We pack his picnic set, along with a bright-colored carpet, and a few odds and ends. By 9:30 a.m. we are on our way. The wind is coming up at the same time, but we press on. The visibility is getting poorer by the minute.
After a 45-minute drive we stop for fuel and supplies in Urayarah town and visit a grocery store that features desert camping supplies. In a tent next to the shop, some men are selling fruit and vegetables.
Quriyan is at ease with the vegetable sellers, speaking to them like he knows them, maybe he does. “What’s this? Bring me that one! Where are the bananas?” They scurry about to assist their demanding but friendly customer. Quriyan tastes the produce and buys it by the box.
We will only be out for a few hours, but we have enough fruit to feed an army. Maybe it will all be eaten, back at his place, maybe not, but certainly not all by the man himself nor by me. I remember that there is a whole food chain dependent upon him, family, labor, waifs, and strays.
I ask him about the shopkeepers, are they Saudi? I thought they might be, but that would be out of place nowadays. He says they are Syrians. His charity and generosity are at work now; he must favor their shop as he knows they need business.
We head down a village road, and I ask him about the houses, wondering how long they have been there. He says only since the 1970s, before that there was little or nothing. The blacktop leads west from the town and into the desert, past some simple farms, and onward.
Visibility deteriorates further. The wind has come up, it is a weather front. We will be lucky to see anything today, let alone find our way around. He does not use GPS, but there is a compass on the Lexus center console. We both have a well-developed sense of direction, and we know the area, but his is far better than mine.
Quriyan chats almost continuously and gesticulates when making a point. Now he is discussing a former work colleague. He knows the man, he knows his friends, he knows who he went to school with. Instinctively, Quriyan enjoys demonstrating his knowledge, and, thus, his value. A born storyteller and speaker, he likes to show that his memory is superior and sometimes cleverly embellishes the truth to create memorable stories along the way.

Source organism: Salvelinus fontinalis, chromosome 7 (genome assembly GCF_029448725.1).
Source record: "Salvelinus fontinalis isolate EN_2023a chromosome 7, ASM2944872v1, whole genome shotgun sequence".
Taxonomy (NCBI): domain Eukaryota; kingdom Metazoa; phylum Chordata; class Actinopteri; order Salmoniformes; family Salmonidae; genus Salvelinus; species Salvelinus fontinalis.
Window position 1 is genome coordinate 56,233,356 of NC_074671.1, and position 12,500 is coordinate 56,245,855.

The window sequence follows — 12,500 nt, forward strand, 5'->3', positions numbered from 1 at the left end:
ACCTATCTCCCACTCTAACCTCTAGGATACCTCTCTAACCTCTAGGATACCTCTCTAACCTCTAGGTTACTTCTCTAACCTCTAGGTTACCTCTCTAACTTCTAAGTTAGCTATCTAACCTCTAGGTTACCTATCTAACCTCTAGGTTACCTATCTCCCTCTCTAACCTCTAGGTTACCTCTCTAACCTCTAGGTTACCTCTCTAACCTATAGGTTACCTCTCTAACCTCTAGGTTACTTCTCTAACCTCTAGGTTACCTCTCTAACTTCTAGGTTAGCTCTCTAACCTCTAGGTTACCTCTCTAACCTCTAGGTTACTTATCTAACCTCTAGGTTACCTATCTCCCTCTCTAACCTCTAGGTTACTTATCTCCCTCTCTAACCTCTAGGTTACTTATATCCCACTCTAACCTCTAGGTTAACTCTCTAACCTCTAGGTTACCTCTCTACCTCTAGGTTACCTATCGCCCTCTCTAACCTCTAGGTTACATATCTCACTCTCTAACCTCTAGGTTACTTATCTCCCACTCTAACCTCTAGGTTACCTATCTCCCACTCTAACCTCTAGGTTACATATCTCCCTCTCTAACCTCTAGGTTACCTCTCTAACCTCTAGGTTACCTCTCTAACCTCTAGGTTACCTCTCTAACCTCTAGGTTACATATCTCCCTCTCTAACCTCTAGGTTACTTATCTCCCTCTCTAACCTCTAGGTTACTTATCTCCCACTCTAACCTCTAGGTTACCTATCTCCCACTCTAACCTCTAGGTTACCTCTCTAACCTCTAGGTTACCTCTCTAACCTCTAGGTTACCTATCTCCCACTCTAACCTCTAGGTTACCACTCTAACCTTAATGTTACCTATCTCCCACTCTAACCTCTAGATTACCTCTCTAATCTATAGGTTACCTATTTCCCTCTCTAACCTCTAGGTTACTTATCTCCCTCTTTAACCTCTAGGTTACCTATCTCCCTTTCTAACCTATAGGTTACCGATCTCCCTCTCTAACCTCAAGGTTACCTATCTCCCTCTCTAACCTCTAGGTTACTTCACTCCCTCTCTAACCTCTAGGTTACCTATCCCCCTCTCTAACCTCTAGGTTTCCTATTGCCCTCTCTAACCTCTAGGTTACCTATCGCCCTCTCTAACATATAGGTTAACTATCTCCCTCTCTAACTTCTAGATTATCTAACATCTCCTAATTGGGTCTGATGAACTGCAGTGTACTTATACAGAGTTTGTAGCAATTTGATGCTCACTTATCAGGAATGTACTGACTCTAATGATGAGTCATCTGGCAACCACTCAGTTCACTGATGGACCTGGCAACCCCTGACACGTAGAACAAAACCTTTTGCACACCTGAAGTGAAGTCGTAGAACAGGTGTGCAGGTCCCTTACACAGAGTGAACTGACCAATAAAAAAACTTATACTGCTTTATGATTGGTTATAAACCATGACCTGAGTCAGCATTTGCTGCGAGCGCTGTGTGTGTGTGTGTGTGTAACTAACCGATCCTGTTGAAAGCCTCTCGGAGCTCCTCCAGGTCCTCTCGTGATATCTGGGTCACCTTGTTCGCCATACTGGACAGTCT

When a well site’s location, identifying number, and drill date are debated, Quriyan is right almost every time. He has done his homework, and much is committed to memory, as is his culture. This is his home turf and playground; he retains the information to share with others. It’s their shared history handed down by word of mouth. He stores information away and is eager to bring it out to display the accuracy of his recall, a recurring theme. Quriyan sometimes questions me to check and confirm his facts.
We drive on. Quriyan says there used to be a crusher plant here, now gone. Further on, the gravel trail thins and becomes harder to follow, like a braided river. Vehicles find their way, in turn, along a general route like water in a riverbed, changing from time to time. A major intersection or a minor one? The track becomes harder to detect. Quriyan eagerly steers this way and that looking for the one he thinks is the right one, announcing each move in a continuous, play-by-play monologue. He points to this jebel or that one through the poor visibility. His passenger begins to question if this was a good idea.
The Old Days
I get him to talk about his upbringing, as a child, as a Bedouin in the Saudi desert. “It was difficult, really difficult,” he says. “Life was tough those days, people now they don’t know.” Hardship, he means.
I question him, small things. How many people in your family at that time? One brother, and several sisters. His father and mother. Other people with them? “No, only people we knew and from our tribe.”
They had camels. It was their livelihood. I don’t know how many.
What was your food? “Rice, we had rice, and dates, always plenty. And milk sometimes, but not all the time. Camel milk, if a camel was in milk. And dried milk cakes you see in the Bedouin market.” Meat? “No,” he laughs, “almost never. Maybe one time one month,” he smiles, “something like that.”
“But our food was beautiful, we make rice with dates and dried milk mixed into a paste, tastes beautiful, really beautiful.”
He reminisces about a family outing a few years ago when he brought his extended family, including women and children, to this place for a picnic and BBQ. “They loved it here,” he says.
As he navigates, he points out a place where golden sand flanks a nice rock outcrop. He enjoys the desert scenery like I do, we have a common bond. We talk about the working days we shared together, staking wildcat wells, and finding routes for new rig roads in remote areas, several in the Rub al Khali. People are afraid of the deep desert sometimes. It can be frighteningly hot and hostile, but we both know the beauty and serenity of the remote Rub al Khali, the Jafurah desert, and the Dahna sands. “Hot, cold, we don’t care, yalla, we go!” Quriyan declares.
It is Quriyan’s hope that people’s perceptions will change and that, one day, people will come from all over to see the remote places and understand their unique qualities. We laugh together about a few of our most memorable trips and then turn our attention to the present.